Fig 4. Sensitivity with bacteria cultures for BCSP31-AuNPs.

Quantities indicated are in one ml (25 μl total volume of reaction). The assay could detect up to 102 cfu/ml. Enhanced in S4 Fig.

To determine the specificity of the assay, non-Brucella microorganisms (E.coli, L. Icterohaemorrhagiae, P. multocida, S. typhimurium, S. aureus, M. leachii, S. suis and M. bovis) and a virus (BoHV1) were subjected to hybridization with AuNP-probes after DNA extraction. All non-Brucella samples showed a colour change to purple (Fig 5). This indicates a high specificity for the designed probe towards the Brucella spp.

Fig 5. Specificity.

Reactions for Brucella spp and nine non-Brucella spp (E.coli, L. icterohaemorrhagiae, BoHV1, P. multocida, S. typhimurium, S. aureus, M. leachii, S. suis and M. bovis) with BCSP-AuNP. Changes in colour were observed in all DNAs samples except in Brucella DNA (tube on the left).

Brucella infected animals routinely shed organisms in the natural secretion and excretion liquids such as milk, urine and uterine discharges. The detection of Brucella in semen has a specific interest as a consequence of recent changes in animal husbandry driven by the need to improve agricultural efficiencies to feed a rapidly expanding population, particularly in India. For example, in order to achieve a step change in the production of milk, artificial insemination of cattle is now common. In such facilities, it is widely known that Brucella infections amongst the donor can lead to reduced fertility and in some circumstances spontaneous abortion.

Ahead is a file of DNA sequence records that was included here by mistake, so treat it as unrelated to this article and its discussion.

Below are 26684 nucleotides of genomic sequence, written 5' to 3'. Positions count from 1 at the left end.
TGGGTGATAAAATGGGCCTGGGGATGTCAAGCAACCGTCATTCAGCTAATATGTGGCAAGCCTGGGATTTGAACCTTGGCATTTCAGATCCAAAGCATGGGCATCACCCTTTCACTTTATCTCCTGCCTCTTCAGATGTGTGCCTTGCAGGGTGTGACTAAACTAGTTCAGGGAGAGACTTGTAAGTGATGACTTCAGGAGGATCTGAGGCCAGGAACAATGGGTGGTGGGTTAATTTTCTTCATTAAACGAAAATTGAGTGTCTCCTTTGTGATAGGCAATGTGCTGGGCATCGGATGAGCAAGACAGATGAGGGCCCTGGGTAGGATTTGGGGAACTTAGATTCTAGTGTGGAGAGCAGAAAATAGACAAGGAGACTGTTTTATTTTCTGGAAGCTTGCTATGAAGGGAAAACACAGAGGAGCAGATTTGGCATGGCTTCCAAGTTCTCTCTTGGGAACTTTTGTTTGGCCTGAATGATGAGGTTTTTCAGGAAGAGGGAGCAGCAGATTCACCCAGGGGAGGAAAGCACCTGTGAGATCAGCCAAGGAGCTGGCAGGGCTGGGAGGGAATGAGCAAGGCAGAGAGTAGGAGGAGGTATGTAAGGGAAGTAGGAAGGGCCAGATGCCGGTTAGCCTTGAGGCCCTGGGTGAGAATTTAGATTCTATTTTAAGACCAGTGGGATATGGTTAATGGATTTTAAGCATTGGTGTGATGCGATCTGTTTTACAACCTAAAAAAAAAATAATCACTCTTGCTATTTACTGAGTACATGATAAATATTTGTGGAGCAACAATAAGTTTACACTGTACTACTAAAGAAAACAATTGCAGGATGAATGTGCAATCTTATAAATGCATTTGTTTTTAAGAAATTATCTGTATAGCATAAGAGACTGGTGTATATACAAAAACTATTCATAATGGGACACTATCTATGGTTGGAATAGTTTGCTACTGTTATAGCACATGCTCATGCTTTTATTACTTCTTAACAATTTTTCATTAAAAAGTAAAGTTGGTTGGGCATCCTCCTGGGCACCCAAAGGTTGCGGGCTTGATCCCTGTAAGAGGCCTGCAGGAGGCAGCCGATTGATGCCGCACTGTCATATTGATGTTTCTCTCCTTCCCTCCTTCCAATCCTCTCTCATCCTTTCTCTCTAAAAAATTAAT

To study the feasibility of detection of Brucella using the designed AuNP-probes, we spiked bovine semen, milk and urine samples with bacterial count ranging from 105 cfu/ml to 102 cfu/ml. Artificially spiked biological samples were processed for DNA extraction and the hybridization assay was performed. The assay could detect organism copy numbers down to 103 cfu/ml of Brucella organisms in semen and urine samples. In the case of milk, the detection limit was 104 cfu/ml (Fig 6). This lower performance could be due to the presence of fat in which some organisms may get trapped.[20] This sensitivity is on par with the bacterial loading commonly seen in contaminated samples, which ranges from 100 to 50,000 organisms/ml [21].

Fig 6. Sensitivity of the assay in spiked samples of (a) urine (b) semen and (c) milk.

The mechanism of spiking is described in detail in the text. Enhanced in S5 Fig.